Patrick B. McGuigan
OKLAHOMA CITY – Some have dubbed this month in Oklahoma as a “farewell tour” for U.S. Sen. Tom Coburn, R-Muskogee. If that’s right, it is in some ways a long goodbye, as he remains passionately involved in debate and policy.
Monday, Dr. Tom held the first in a series of town hall meetings which will be his last as senator. He also met with constituents privately, interacted with state reporters and sat for an interview with CapitolBeatOK.
In a drive-time radio interview, reflecting on the interactions with Oklahomans that generally draw hundreds, he said, “The Town Hall meetings have been important to me.
They are a chance for people to vent, and that is good. I am looking forward to this time with my constituents.”
As was the case during six years in the U.S. House and ten years in the Senate, Coburn’s primary focus remains federal spending, the national debt, and the growth of government.
Intensifying his frustration is the national gridlock that prevents movement toward resolutions of those issues.
“There have been 40 bills passed by the House that would increase employment but the Senate won’t even take up those bills.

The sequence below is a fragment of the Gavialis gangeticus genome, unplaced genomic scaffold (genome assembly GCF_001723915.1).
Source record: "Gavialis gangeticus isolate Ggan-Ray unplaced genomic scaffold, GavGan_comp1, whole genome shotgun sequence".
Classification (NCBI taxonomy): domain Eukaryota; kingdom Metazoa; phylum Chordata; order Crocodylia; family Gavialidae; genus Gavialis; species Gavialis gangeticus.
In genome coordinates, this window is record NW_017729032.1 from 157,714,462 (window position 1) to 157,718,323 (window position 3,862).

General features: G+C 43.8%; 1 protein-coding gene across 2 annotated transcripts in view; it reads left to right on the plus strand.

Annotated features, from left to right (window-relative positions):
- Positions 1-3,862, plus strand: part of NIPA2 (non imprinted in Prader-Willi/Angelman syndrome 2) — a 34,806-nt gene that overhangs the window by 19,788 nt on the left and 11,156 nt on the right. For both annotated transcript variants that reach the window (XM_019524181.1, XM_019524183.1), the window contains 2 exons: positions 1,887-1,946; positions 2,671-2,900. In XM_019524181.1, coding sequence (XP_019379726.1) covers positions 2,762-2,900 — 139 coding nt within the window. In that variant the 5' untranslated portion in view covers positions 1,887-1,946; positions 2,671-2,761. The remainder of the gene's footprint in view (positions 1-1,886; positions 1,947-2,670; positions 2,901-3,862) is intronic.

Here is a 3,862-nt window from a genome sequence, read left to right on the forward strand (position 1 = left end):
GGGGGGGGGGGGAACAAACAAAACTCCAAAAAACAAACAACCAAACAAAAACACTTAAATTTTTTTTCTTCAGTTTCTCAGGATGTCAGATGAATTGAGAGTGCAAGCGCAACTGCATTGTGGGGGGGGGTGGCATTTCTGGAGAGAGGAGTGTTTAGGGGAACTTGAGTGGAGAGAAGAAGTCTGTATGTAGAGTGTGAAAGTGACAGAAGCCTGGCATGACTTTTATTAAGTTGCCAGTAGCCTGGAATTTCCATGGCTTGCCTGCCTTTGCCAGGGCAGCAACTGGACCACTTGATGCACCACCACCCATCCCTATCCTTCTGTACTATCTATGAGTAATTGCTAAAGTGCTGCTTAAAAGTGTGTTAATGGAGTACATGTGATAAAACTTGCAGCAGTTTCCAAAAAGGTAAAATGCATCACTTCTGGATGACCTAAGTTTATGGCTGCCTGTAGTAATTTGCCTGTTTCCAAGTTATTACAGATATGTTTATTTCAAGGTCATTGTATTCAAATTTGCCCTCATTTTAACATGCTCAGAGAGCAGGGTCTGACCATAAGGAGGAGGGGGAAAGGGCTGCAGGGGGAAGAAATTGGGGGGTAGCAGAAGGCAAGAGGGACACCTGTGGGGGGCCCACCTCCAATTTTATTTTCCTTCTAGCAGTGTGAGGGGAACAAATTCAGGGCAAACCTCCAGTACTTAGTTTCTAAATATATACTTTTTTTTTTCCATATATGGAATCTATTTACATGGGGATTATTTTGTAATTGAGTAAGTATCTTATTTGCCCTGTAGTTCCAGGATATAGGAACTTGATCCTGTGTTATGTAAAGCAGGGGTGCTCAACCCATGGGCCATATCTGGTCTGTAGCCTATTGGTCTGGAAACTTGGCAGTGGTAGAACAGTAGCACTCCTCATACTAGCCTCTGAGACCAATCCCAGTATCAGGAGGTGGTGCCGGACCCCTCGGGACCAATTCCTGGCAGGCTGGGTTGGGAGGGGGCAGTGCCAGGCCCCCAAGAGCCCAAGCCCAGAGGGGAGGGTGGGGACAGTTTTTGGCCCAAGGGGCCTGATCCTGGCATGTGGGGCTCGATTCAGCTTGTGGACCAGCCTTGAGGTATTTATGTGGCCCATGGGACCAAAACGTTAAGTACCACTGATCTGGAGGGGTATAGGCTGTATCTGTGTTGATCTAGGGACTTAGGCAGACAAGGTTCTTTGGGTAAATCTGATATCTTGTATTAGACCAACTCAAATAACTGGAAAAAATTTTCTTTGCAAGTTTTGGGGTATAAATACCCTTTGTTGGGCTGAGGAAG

The problem is [Senate Majority Leader] Harry Reid,” Coburn said.
The junior senator from the Sooner State remains fully engaged in the goals that first brought him the nation’s capital in the 1990s, and his return for the past decade.
His departure from office will come this winter, after election of his successor in November, to fill a two-year term.
Concerning the future of the nation, he reflected, “I am hopeful if you start sending great leaders to Washington.” However, “I am not hopeful in the short term.”
He gave one reason why he is pessimistic, “If you look at the Veterans’ Administration bill, it was reworded and changed and some said that improved it. I believe we rewarded bad behavior with that vote. In Congress, a dedication to careerism, getting reelected, frustrated good policy.”
Concerning his own future, Coburn said, “I intend to travel around the country, to state Legislatures, and encourage them to fashion a constitutional amendment that would have the effect of restoring the Tenth Amendment and restore constitutional limits on government.
“For most politicians, the tensions between getting reelected and the best interest of the country have usually been resolved in favor of reelection.
There is a lack of confidence -- a marked lack of confidence, and a marked increased in that lack of confidence -- in our elected officials.
“Taking those steps would unleash this country’s performance again. Ours is an economy that could grow 3-4 percent a year, if we kept government to a proper, limited role. I am frustrated that so many states lack a member of the Senate who is willing to offer the viewpoint of their state.”